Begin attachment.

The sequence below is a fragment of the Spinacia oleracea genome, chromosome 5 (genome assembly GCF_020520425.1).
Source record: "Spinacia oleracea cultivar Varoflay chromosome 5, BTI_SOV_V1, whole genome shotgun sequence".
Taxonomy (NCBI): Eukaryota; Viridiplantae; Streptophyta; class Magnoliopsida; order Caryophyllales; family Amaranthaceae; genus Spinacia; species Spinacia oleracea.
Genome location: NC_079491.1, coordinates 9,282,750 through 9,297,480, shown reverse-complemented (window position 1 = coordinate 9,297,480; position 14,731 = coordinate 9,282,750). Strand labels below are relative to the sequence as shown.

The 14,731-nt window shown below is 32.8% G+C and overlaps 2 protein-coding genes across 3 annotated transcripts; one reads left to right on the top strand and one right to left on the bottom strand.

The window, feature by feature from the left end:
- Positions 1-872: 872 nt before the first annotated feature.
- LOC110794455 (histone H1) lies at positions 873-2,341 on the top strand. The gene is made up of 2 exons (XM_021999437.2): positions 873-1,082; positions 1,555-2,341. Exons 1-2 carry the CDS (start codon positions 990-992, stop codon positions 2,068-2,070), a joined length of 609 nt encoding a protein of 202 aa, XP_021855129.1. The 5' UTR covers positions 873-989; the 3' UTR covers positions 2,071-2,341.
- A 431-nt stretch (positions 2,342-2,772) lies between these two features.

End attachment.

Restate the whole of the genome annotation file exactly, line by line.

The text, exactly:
The sequence below is a fragment of the Spinacia oleracea genome, chromosome 5 (genome assembly GCF_020520425.1).
Source record: "Spinacia oleracea cultivar Varoflay chromosome 5, BTI_SOV_V1, whole genome shotgun sequence".
Taxonomy (NCBI): Eukaryota; Viridiplantae; Streptophyta; class Magnoliopsida; order Caryophyllales; family Amaranthaceae; genus Spinacia; species Spinacia oleracea.
Genome location: NC_079491.1, coordinates 9,282,750 through 9,297,480, shown reverse-complemented (window position 1 = coordinate 9,297,480; position 14,731 = coordinate 9,282,750). Strand labels below are relative to the sequence as shown.

The 14,731-nt window shown below is 32.8% G+C and overlaps 2 protein-coding genes across 3 annotated transcripts; one reads left to right on the top strand and one right to left on the bottom strand.

The window, feature by feature from the left end:
- Positions 1-872: 872 nt before the first annotated feature.
- LOC110794455 (histone H1) lies at positions 873-2,341 on the top strand. The gene is made up of 2 exons (XM_021999437.2): positions 873-1,082; positions 1,555-2,341. Exons 1-2 carry the CDS (start codon positions 990-992, stop codon positions 2,068-2,070), a joined length of 609 nt encoding a protein of 202 aa, XP_021855129.1. The 5' UTR covers positions 873-989; the 3' UTR covers positions 2,071-2,341.
- A 431-nt stretch (positions 2,342-2,772) lies between these two features.